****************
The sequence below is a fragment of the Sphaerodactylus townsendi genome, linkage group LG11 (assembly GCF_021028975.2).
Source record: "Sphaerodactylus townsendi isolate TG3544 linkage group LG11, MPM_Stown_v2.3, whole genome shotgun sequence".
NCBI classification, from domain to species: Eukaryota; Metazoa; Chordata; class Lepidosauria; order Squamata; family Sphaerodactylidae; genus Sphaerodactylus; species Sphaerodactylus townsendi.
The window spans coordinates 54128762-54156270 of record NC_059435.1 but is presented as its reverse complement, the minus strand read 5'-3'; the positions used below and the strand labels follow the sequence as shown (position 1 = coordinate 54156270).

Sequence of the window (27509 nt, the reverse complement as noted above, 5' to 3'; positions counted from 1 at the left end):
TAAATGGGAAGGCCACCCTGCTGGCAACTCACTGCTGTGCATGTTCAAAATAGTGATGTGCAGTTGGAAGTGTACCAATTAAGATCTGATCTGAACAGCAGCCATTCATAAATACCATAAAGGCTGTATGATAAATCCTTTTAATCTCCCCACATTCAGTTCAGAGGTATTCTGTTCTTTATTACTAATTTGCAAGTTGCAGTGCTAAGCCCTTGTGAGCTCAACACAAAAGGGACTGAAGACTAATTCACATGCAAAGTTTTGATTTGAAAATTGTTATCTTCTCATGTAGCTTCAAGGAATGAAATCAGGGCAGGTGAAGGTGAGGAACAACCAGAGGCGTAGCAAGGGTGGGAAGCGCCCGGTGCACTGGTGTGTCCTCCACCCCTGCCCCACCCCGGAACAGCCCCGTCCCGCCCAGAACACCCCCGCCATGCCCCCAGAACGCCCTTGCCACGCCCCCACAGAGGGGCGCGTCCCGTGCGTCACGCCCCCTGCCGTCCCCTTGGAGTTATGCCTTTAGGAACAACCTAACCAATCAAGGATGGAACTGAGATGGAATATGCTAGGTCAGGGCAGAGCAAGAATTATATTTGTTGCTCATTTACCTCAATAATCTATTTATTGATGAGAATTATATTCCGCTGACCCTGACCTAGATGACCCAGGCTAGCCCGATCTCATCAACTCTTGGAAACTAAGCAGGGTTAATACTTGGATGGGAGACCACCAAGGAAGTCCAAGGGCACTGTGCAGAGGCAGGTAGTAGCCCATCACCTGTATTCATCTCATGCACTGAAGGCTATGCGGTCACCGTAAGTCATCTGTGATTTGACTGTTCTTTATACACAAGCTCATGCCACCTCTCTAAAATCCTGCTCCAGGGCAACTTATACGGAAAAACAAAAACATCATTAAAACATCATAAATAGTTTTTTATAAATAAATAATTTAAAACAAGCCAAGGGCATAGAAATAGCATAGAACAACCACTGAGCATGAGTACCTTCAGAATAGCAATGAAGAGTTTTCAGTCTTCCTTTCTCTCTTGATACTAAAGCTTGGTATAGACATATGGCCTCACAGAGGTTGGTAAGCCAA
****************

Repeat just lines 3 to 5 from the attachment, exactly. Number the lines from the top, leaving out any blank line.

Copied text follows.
NCBI classification, from domain to species: Eukaryota; Metazoa; Chordata; class Lepidosauria; order Squamata; family Sphaerodactylidae; genus Sphaerodactylus; species Sphaerodactylus townsendi.
The window spans coordinates 54128762-54156270 of record NC_059435.1 but is presented as its reverse complement, the minus strand read 5'-3'; the positions used below and the strand labels follow the sequence as shown (position 1 = coordinate 54156270).

Sequence of the window (27509 nt, the reverse complement as noted above, 5' to 3'; positions counted from 1 at the left end):